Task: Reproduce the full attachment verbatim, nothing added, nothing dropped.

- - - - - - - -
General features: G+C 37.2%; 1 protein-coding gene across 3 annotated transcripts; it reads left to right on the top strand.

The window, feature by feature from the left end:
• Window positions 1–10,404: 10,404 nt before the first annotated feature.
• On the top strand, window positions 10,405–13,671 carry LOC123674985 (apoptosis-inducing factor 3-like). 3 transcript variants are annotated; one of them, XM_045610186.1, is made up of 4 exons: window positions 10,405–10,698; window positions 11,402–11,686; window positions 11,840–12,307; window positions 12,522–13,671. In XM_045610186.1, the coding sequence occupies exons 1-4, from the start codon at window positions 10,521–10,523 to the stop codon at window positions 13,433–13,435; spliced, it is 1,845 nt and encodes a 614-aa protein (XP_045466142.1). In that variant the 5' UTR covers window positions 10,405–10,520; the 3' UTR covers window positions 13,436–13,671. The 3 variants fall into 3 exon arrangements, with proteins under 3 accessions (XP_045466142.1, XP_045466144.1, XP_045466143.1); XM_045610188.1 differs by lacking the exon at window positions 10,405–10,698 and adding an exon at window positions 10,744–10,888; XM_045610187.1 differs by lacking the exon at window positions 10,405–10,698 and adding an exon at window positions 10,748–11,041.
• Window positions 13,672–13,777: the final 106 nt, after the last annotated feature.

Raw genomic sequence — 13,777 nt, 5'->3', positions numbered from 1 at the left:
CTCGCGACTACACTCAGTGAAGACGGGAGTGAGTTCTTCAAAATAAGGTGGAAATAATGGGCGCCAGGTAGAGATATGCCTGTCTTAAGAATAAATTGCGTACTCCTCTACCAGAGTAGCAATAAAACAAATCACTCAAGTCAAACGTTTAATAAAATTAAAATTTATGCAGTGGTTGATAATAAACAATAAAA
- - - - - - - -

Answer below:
General features: G+C 37.2%; 1 protein-coding gene across 3 annotated transcripts; it reads left to right on the top strand.

The window, feature by feature from the left end:
• Window positions 1–10,404: 10,404 nt before the first annotated feature.
• On the top strand, window positions 10,405–13,671 carry LOC123674985 (apoptosis-inducing factor 3-like). 3 transcript variants are annotated; one of them, XM_045610186.1, is made up of 4 exons: window positions 10,405–10,698; window positions 11,402–11,686; window positions 11,840–12,307; window positions 12,522–13,671. In XM_045610186.1, the coding sequence occupies exons 1-4, from the start codon at window positions 10,521–10,523 to the stop codon at window positions 13,433–13,435; spliced, it is 1,845 nt and encodes a 614-aa protein (XP_045466142.1). In that variant the 5' UTR covers window positions 10,405–10,520; the 3' UTR covers window positions 13,436–13,671. The 3 variants fall into 3 exon arrangements, with proteins under 3 accessions (XP_045466142.1, XP_045466144.1, XP_045466143.1); XM_045610188.1 differs by lacking the exon at window positions 10,405–10,698 and adding an exon at window positions 10,744–10,888; XM_045610187.1 differs by lacking the exon at window positions 10,405–10,698 and adding an exon at window positions 10,748–11,041.
• Window positions 13,672–13,777: the final 106 nt, after the last annotated feature.

Raw genomic sequence — 13,777 nt, 5'->3', positions numbered from 1 at the left:
CTCGCGACTACACTCAGTGAAGACGGGAGTGAGTTCTTCAAAATAAGGTGGAAATAATGGGCGCCAGGTAGAGATATGCCTGTCTTAAGAATAAATTGCGTACTCCTCTACCAGAGTAGCAATAAAACAAATCACTCAAGTCAAACGTTTAATAAAATTAAAATTTATGCAGTGGTTGATAATAAACAATAAAA